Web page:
Scott Goldfine is Editor-in-Chief and Associate Publisher of Security Sales & Integration, directing all editorial aspects of the magazine brand in print, electronically, online and in person. The voluminous, innovative and award-winning body of work he has distinguished himself with since joining the publication in 1998 includes groundbreaking research, landmark features, leadership roundtables, high profile case studies, and many industry exclusives. Well versed in the technical and business aspects of electronic security (video surveillance, access control, systems integration, intrusion detection, fire/life safety), Goldfine is a nationally known figure in demand as an industry presenter and subject matter expert to mainstream media. He is responsible for developing many unique products and programs, including the SSI Industry Hall of Fame, Control Panel (industry’s first E-mail newsletter), Police Dispatch Quality (PDQ), Marketing Marvel, Installers of the Year, Integrated Installation of the Year, Security Industry Census, Systems Integration Study, Installation Business Report, Operations & Opportunities Report, Commercial End-User Study and Security’s Fantastic Fleets. Recognized for his relationship building, integrity and lead-by-example ethic, Goldfine is a solutions-oriented team player who advises and collaborates with industry dealer/integrator, consultant, distributor, central station and manufacturer icons, luminaries and executive business leaders on a daily basis. He is also actively involved in several security events and organizations, including the Electronic Security Association (ESA), Security Industry Association (SIA), Security Industry Alarm Coalition (SIAC), False Alarm Reduction Association (FARA), PSA-Tec, SAMMY Awards, International Security Conference and Exhibition (ISC), Electronic Security Technology Summit (ESTS), Mission 500, Electronic Security Expo (ESX), ASIS Int’l, Honeywell CONNECT and other supplier conventions. Goldfine also serves on several boards, including the CSAA Marketing and Communications Committee and PSA Cybersecurity Advisory Council. A certified alarm technician, former cable-TV tech, audio company entrepreneur, and lifelong electronics and computers enthusiast, Goldfine graduated with honors from Cal State, Northridge with a management degree in Radio-Television-Film. His professional media endeavors have encompassed magazines, Internet, radio, TV, film, records, teletext and books. Goldfine resides in the Charlotte, N.C., area with his wife, son and three cats.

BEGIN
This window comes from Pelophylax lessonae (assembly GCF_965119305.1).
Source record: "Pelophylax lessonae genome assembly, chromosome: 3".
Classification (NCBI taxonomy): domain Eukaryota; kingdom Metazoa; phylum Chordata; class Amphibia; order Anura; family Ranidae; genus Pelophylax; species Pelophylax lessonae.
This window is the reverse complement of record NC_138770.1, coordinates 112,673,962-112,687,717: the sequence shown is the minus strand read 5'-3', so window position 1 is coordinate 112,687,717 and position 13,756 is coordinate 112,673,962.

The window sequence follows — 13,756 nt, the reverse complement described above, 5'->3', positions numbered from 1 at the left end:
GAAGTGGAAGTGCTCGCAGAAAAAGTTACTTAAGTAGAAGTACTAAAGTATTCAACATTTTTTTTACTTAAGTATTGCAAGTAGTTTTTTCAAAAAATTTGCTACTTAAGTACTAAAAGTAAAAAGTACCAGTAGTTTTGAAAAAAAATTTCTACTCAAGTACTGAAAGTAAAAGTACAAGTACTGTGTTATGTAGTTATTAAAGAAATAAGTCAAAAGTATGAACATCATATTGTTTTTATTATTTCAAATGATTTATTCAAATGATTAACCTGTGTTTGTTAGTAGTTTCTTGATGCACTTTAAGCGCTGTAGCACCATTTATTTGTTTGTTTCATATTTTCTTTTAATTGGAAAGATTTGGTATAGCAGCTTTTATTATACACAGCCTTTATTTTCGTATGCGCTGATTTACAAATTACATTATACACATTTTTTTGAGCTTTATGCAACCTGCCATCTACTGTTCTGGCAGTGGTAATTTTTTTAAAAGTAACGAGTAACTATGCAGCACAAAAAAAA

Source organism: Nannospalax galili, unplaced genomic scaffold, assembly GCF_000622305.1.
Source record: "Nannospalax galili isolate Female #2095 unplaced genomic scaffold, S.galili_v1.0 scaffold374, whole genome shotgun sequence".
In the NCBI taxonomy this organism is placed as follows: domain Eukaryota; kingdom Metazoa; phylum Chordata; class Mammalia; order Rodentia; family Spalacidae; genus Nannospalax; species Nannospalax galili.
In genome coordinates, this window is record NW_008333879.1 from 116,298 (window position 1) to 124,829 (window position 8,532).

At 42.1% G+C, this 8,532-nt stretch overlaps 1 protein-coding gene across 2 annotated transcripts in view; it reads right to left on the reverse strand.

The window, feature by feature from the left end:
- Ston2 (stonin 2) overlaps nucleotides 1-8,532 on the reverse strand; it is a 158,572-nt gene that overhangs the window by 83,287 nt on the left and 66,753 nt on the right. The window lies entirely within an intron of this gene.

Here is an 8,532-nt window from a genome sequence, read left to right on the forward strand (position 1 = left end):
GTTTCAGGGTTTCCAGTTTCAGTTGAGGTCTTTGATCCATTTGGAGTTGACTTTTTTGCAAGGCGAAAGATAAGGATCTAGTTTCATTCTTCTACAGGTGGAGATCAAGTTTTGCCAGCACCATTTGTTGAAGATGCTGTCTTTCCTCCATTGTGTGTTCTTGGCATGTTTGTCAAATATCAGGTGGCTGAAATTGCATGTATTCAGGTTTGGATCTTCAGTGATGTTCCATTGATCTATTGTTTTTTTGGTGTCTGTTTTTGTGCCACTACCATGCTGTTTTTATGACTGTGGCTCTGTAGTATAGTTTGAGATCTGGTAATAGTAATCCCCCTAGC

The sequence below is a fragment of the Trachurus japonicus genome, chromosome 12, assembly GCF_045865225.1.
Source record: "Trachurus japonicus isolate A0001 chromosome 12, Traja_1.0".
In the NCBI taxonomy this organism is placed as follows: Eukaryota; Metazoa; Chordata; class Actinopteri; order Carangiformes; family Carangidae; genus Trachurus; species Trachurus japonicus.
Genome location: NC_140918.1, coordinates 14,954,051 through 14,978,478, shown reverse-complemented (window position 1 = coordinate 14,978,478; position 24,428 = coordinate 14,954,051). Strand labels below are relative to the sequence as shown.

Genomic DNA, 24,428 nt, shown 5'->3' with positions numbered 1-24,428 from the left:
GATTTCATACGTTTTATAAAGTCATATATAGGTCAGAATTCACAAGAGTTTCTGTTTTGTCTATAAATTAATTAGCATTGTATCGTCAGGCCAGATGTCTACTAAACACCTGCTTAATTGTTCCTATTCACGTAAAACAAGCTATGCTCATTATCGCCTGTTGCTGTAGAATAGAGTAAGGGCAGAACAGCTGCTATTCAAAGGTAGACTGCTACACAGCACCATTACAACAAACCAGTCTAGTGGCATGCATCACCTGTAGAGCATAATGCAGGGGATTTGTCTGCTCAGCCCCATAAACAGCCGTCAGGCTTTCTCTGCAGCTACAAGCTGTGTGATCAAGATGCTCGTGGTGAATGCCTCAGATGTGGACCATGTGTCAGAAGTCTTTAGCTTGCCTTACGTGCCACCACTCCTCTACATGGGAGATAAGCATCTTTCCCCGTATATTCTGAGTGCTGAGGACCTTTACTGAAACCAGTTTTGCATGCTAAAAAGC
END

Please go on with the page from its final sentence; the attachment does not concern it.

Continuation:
Contact Scott Goldfine: [email protected]